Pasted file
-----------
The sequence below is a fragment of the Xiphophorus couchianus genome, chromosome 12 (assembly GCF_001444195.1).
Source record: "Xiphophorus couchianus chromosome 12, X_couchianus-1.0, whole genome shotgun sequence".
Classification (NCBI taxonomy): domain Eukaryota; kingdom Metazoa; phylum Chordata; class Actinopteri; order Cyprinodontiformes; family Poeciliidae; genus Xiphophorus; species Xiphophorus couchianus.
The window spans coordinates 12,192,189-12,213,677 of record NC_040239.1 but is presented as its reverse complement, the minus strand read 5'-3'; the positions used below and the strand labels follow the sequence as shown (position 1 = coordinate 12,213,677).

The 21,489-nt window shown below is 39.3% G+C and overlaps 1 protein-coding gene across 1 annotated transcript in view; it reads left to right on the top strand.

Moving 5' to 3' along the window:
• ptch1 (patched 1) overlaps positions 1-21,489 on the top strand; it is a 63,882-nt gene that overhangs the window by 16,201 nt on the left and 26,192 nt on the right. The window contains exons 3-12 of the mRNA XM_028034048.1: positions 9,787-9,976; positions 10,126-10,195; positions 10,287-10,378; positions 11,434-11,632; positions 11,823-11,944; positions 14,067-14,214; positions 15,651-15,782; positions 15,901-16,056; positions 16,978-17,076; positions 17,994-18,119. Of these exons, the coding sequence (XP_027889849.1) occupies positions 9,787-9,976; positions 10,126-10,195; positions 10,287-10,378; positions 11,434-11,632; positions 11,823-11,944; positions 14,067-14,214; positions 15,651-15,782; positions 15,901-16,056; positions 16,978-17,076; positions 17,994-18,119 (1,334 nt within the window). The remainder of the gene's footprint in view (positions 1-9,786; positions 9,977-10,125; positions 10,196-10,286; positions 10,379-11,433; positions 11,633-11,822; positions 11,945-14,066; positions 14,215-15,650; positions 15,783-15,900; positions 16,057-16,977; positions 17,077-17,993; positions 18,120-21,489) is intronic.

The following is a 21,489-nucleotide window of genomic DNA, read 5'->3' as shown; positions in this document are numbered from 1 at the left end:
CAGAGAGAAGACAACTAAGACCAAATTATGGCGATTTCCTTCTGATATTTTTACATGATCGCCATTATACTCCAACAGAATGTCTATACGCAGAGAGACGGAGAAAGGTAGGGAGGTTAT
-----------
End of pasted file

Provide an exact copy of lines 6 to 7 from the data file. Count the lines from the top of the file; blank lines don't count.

Moving 5' to 3' along the window:
• ptch1 (patched 1) overlaps positions 1-21,489 on the top strand; it is a 63,882-nt gene that overhangs the window by 16,201 nt on the left and 26,192 nt on the right. The window contains exons 3-12 of the mRNA XM_028034048.1: positions 9,787-9,976; positions 10,126-10,195; positions 10,287-10,378; positions 11,434-11,632; positions 11,823-11,944; positions 14,067-14,214; positions 15,651-15,782; positions 15,901-16,056; positions 16,978-17,076; positions 17,994-18,119. Of these exons, the coding sequence (XP_027889849.1) occupies positions 9,787-9,976; positions 10,126-10,195; positions 10,287-10,378; positions 11,434-11,632; positions 11,823-11,944; positions 14,067-14,214; positions 15,651-15,782; positions 15,901-16,056; positions 16,978-17,076; positions 17,994-18,119 (1,334 nt within the window). The remainder of the gene's footprint in view (positions 1-9,786; positions 9,977-10,125; positions 10,196-10,286; positions 10,379-11,433; positions 11,633-11,822; positions 11,945-14,066; positions 14,215-15,650; positions 15,783-15,900; positions 16,057-16,977; positions 17,077-17,993; positions 18,120-21,489) is intronic.